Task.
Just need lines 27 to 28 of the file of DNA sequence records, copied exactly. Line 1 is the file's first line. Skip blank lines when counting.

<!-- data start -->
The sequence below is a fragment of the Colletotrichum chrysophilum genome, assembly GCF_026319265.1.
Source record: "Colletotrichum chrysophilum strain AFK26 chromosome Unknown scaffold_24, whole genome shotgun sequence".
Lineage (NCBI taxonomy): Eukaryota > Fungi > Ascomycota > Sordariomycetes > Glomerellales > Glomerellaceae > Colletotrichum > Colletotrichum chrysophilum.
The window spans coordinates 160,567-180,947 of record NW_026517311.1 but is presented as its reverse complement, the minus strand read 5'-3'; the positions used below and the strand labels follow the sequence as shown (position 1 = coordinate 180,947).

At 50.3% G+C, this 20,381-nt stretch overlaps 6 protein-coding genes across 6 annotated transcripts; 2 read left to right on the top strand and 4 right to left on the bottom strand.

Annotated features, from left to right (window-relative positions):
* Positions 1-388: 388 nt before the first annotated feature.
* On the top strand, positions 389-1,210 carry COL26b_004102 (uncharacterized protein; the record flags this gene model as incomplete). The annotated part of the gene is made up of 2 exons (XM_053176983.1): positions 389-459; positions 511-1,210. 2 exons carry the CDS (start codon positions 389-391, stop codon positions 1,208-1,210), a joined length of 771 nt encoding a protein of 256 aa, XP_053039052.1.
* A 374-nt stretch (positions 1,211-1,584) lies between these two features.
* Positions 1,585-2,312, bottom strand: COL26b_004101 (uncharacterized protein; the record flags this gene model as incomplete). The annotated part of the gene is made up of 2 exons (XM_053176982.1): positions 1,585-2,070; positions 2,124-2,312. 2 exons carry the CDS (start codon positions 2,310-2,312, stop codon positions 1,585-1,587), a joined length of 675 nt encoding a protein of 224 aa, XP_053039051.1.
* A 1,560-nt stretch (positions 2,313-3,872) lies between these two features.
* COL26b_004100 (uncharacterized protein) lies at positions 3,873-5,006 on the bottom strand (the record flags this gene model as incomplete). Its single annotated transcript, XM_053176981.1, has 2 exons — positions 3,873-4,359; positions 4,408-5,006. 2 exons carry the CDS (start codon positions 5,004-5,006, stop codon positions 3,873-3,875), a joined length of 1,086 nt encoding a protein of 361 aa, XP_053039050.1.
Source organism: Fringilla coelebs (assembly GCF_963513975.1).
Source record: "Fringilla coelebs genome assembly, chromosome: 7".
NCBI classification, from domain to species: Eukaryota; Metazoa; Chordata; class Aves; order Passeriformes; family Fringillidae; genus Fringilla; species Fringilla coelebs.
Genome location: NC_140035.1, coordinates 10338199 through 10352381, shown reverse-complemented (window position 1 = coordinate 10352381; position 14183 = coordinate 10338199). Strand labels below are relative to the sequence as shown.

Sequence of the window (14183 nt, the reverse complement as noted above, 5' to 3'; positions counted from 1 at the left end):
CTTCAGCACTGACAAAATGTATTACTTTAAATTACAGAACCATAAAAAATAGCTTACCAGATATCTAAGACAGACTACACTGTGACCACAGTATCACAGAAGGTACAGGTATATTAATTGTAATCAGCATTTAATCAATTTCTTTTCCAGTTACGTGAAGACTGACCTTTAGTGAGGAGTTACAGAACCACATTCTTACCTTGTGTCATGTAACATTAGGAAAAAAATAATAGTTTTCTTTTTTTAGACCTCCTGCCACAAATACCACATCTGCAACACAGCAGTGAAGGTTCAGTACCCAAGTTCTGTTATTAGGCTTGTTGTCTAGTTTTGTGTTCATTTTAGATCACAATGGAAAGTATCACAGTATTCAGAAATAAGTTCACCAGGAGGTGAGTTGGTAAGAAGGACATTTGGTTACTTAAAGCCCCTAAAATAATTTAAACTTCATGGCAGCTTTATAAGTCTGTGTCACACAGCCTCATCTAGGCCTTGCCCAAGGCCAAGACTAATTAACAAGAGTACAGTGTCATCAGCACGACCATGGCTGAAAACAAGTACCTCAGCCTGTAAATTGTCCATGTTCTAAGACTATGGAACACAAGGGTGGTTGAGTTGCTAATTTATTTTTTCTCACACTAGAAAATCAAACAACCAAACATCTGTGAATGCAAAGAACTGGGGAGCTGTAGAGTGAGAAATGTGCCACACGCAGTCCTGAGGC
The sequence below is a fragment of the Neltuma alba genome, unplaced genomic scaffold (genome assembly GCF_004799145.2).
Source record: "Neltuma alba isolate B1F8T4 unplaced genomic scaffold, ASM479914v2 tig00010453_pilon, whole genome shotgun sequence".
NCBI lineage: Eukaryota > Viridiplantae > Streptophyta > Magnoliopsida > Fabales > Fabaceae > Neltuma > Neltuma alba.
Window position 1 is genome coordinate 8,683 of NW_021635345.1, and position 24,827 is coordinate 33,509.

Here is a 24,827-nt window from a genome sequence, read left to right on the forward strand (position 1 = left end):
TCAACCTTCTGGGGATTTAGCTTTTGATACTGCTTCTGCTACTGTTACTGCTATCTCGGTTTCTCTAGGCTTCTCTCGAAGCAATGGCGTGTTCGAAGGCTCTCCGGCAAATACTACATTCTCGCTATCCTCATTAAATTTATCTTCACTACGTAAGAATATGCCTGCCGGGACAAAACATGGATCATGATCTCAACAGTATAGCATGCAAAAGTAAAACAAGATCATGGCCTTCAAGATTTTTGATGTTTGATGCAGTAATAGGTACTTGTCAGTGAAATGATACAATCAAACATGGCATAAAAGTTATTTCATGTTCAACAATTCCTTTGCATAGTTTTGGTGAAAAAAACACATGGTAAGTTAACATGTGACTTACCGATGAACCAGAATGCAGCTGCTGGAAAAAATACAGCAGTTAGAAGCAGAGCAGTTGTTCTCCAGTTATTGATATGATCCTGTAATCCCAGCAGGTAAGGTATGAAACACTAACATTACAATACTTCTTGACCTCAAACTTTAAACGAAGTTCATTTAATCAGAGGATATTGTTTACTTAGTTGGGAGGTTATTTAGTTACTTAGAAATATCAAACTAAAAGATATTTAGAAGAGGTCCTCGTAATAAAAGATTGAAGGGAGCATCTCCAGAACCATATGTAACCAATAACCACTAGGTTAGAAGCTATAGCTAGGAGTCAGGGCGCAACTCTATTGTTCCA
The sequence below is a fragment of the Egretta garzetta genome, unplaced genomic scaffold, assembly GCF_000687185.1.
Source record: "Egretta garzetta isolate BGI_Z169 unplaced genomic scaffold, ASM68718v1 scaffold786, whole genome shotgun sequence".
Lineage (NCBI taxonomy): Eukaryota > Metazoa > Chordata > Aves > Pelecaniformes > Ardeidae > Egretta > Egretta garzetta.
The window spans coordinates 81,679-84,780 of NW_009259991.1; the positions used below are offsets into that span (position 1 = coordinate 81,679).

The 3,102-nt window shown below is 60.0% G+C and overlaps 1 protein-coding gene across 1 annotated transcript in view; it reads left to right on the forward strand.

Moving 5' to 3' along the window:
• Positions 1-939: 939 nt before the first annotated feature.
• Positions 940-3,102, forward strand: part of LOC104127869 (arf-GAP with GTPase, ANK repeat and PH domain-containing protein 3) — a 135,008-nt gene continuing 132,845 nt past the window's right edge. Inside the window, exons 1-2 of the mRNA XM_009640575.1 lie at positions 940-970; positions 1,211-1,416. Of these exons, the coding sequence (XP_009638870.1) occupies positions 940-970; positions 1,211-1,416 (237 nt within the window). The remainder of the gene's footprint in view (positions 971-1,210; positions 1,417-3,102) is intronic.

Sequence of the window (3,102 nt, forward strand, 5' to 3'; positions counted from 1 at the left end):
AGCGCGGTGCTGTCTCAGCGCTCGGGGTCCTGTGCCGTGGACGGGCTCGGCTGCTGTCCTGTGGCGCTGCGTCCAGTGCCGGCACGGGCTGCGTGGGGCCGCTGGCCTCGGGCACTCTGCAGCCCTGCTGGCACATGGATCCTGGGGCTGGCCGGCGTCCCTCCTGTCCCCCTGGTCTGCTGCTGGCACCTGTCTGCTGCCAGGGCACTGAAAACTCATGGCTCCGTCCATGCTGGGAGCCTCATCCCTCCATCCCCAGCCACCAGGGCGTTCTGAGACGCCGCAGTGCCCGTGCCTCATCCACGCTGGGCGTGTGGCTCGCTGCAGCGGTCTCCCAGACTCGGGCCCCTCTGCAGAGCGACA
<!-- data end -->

Lineage (NCBI taxonomy): Eukaryota > Metazoa > Chordata > Aves > Pelecaniformes > Ardeidae > Egretta > Egretta garzetta.
The window spans coordinates 81,679-84,780 of NW_009259991.1; the positions used below are offsets into that span (position 1 = coordinate 81,679).